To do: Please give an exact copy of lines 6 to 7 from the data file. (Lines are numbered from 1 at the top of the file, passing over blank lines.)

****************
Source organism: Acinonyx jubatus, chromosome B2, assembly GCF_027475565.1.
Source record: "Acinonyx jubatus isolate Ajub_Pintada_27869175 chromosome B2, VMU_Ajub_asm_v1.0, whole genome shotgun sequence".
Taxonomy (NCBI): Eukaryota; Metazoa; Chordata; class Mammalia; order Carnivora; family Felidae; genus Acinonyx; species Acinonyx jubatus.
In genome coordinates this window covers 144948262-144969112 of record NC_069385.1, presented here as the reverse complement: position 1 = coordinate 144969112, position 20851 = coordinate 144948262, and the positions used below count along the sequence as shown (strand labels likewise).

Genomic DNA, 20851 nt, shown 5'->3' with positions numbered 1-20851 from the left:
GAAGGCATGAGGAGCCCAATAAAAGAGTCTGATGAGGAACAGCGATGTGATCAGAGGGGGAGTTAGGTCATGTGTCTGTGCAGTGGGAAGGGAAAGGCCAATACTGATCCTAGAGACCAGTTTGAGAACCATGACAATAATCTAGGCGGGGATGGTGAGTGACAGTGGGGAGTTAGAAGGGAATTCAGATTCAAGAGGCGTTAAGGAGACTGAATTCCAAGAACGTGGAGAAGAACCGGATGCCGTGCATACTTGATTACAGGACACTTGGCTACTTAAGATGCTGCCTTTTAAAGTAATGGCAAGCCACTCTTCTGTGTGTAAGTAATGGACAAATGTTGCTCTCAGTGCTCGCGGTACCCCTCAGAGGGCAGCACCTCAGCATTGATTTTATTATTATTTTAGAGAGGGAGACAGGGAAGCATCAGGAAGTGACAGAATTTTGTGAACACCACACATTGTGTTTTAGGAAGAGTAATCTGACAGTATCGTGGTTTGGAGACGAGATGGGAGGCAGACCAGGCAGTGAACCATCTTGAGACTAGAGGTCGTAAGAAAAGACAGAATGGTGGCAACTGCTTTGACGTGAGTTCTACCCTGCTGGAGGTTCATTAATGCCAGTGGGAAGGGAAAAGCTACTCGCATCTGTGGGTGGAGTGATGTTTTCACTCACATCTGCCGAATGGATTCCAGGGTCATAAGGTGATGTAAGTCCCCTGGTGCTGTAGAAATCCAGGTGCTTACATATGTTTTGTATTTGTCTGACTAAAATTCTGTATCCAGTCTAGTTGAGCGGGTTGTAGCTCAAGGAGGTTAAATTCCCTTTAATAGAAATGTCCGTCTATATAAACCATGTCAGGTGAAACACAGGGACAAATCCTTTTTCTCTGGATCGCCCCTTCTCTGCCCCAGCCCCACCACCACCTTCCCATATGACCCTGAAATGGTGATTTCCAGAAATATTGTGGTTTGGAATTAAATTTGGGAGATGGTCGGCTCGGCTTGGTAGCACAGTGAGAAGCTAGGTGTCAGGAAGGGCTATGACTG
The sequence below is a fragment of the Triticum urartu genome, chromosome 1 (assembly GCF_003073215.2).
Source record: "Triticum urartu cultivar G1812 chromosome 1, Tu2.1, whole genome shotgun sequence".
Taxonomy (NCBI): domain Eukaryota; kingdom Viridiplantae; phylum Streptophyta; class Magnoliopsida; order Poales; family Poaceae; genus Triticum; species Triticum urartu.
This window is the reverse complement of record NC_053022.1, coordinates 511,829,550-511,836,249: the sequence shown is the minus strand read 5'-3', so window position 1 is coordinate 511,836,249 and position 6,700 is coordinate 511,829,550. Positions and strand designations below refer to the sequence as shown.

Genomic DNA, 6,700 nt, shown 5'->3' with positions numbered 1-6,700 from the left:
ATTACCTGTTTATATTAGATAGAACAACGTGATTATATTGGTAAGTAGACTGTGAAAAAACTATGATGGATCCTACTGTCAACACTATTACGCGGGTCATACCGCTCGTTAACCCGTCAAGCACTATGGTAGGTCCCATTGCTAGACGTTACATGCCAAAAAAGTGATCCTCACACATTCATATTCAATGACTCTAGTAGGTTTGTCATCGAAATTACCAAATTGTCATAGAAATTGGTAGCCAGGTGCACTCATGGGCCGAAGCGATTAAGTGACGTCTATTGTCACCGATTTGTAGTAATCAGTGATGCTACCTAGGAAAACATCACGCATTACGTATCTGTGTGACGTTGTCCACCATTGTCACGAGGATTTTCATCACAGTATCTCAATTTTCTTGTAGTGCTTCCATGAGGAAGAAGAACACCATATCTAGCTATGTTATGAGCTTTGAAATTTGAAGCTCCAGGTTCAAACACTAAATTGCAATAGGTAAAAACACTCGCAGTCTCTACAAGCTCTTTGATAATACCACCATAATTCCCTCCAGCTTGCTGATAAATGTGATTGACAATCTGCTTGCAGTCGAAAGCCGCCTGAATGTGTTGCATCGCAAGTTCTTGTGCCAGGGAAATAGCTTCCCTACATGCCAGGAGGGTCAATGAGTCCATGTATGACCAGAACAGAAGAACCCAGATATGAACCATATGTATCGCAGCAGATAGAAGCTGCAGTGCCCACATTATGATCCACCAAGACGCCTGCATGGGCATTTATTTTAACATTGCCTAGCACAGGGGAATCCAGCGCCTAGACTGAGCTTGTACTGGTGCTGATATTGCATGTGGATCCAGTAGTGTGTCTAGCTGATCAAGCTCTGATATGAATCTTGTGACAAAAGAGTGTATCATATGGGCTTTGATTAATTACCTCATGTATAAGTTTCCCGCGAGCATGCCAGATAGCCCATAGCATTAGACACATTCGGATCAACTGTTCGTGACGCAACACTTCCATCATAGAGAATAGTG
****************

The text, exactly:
GAAGGCATGAGGAGCCCAATAAAAGAGTCTGATGAGGAACAGCGATGTGATCAGAGGGGGAGTTAGGTCATGTGTCTGTGCAGTGGGAAGGGAAAGGCCAATACTGATCCTAGAGACCAGTTTGAGAACCATGACAATAATCTAGGCGGGGATGGTGAGTGACAGTGGGGAGTTAGAAGGGAATTCAGATTCAAGAGGCGTTAAGGAGACTGAATTCCAAGAACGTGGAGAAGAACCGGATGCCGTGCATACTTGATTACAGGACACTTGGCTACTTAAGATGCTGCCTTTTAAAGTAATGGCAAGCCACTCTTCTGTGTGTAAGTAATGGACAAATGTTGCTCTCAGTGCTCGCGGTACCCCTCAGAGGGCAGCACCTCAGCATTGATTTTATTATTATTTTAGAGAGGGAGACAGGGAAGCATCAGGAAGTGACAGAATTTTGTGAACACCACACATTGTGTTTTAGGAAGAGTAATCTGACAGTATCGTGGTTTGGAGACGAGATGGGAGGCAGACCAGGCAGTGAACCATCTTGAGACTAGAGGTCGTAAGAAAAGACAGAATGGTGGCAACTGCTTTGACGTGAGTTCTACCCTGCTGGAGGTTCATTAATGCCAGTGGGAAGGGAAAAGCTACTCGCATCTGTGGGTGGAGTGATGTTTTCACTCACATCTGCCGAATGGATTCCAGGGTCATAAGGTGATGTAAGTCCCCTGGTGCTGTAGAAATCCAGGTGCTTACATATGTTTTGTATTTGTCTGACTAAAATTCTGTATCCAGTCTAGTTGAGCGGGTTGTAGCTCAAGGAGGTTAAATTCCCTTTAATAGAAATGTCCGTCTATATAAACCATGTCAGGTGAAACACAGGGACAAATCCTTTTTCTCTGGATCGCCCCTTCTCTGCCCCAGCCCCACCACCACCTTCCCATATGACCCTGAAATGGTGATTTCCAGAAATATTGTGGTTTGGAATTAAATTTGGGAGATGGTCGGCTCGGCTTGGTAGCACAGTGAGAAGCTAGGTGTCAGGAAGGGCTATGACTG
The sequence below is a fragment of the Triticum urartu genome, chromosome 1 (assembly GCF_003073215.2).